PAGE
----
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Native American Nations recommended to be allowed access to the UN Decolonization Committee

Press Release

New York, NY -- On Oct. 28, 2013, United Nations Independent Expert Professor Alfred M. deZayas recommended to the UN Third Committee that the doors of the Decolonization Committee must also be opened to Indigenous nations including those from North America.


The Special Committee on Decolonization was established in 1961 by the UN General Assembly for the purpose of monitoring the implementation of the UN Declaration on the Granting of Independence of Colonial Countries and Peoples. On North America, this would include those Native American nations with Treaties with the United States that include Treaty Territories.

Until this past May, the Decolonization Committee had been inactive since 1986 on the basis that its mandate was limited only to those territories that are on the Non-Self Governing Territories (NSGT) list. Although three times the General Assembly declared a "UN Decade for the Eradication of Colonialism" for 1991-2000, again for 2001-2010, and again for the decade of 2011-2020, no new territories were added to the list. The General Assembly continued to ask all the Member States to redouble their efforts to achieve complete decolonization. Without adding new territories, however, the decolonization process itself acted as a roadblock for independence for many nations. Then this past May, a General Assembly Resolution added French Polynesia to the NSGT list and renewed hope that the process could work.

The Sioux Nation Treaty Council had approached the Decolonization Committee in the past, but this new recommendation to the General Assembly will advance their efforts for the upholding and enforcement of the Fort Laramie Treaty of 1868 made with the United States.

Since 1984, Sioux Nation Treaty Council delegates have consistently held their position in many interventions at various UN meetings stating that the United States has illegally occupied the 1868 Treaty Territory since the early 1870s when gold was discovered in the Black Hills. The Fort Laramie Treaty of 1868 is supported by Article VI of the U.S. Constitution, the March 3rd Act of 1871, and more recently by a federal case in 2009. Now this recommendation will enable the Sioux Nation Treaty Council to bring their case to the U.N. Decolonization Committee.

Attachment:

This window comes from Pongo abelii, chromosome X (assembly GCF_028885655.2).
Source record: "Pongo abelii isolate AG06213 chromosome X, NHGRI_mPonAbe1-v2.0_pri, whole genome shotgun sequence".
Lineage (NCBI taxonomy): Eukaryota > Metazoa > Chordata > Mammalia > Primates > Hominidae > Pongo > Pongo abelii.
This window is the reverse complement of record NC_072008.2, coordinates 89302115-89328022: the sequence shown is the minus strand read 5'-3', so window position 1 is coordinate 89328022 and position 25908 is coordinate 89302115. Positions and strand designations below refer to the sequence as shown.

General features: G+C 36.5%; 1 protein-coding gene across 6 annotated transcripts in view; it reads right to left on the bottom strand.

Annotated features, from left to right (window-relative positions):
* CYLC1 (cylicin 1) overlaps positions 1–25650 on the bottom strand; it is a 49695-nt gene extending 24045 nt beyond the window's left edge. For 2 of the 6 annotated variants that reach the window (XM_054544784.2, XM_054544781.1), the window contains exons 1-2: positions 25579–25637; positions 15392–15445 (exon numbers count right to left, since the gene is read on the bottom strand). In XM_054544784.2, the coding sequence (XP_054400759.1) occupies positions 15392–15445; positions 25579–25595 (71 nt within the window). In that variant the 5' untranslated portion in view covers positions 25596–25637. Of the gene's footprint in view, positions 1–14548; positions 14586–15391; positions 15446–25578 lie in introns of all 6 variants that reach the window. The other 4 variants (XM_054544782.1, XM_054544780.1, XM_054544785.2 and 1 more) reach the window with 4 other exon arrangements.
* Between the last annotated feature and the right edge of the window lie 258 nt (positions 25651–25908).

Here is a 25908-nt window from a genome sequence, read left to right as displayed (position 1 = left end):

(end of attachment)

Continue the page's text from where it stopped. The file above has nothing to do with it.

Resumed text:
The report of Professor Alfred deZayas, the UN Independent Expert on the Promotion of a Democratic and Equitable International Order, can be found at the UN website as GA document A/68/237.

Mission Statement

"Defenders of the Black Hills is a group of volunteers without racial or tribal boundaries whose mission is to preserve, protect, and restore the environment of the 1851 and 1868 Treaty Territories, Treaties made between the United States and the Great Sioux Nation."

Speaking about radioactive fallout, the late President John F. Kennedy said,

"Even then, the number of children and grandchildren with cancer in their bones, with leukemia in their blood, or with poison in their lungs might seem statistically small to some, in comparison with natural health hazards. But this is not a natural health hazard and it is not a statistical issue. The loss of even one human life, or the malformation of even one baby who may be born long after we are gone, should be of concern to us all. Our children and grandchildren are not merely statistics toward which we can be indifferent."

July 26, 1963 upon signing the ban on above ground nuclear tests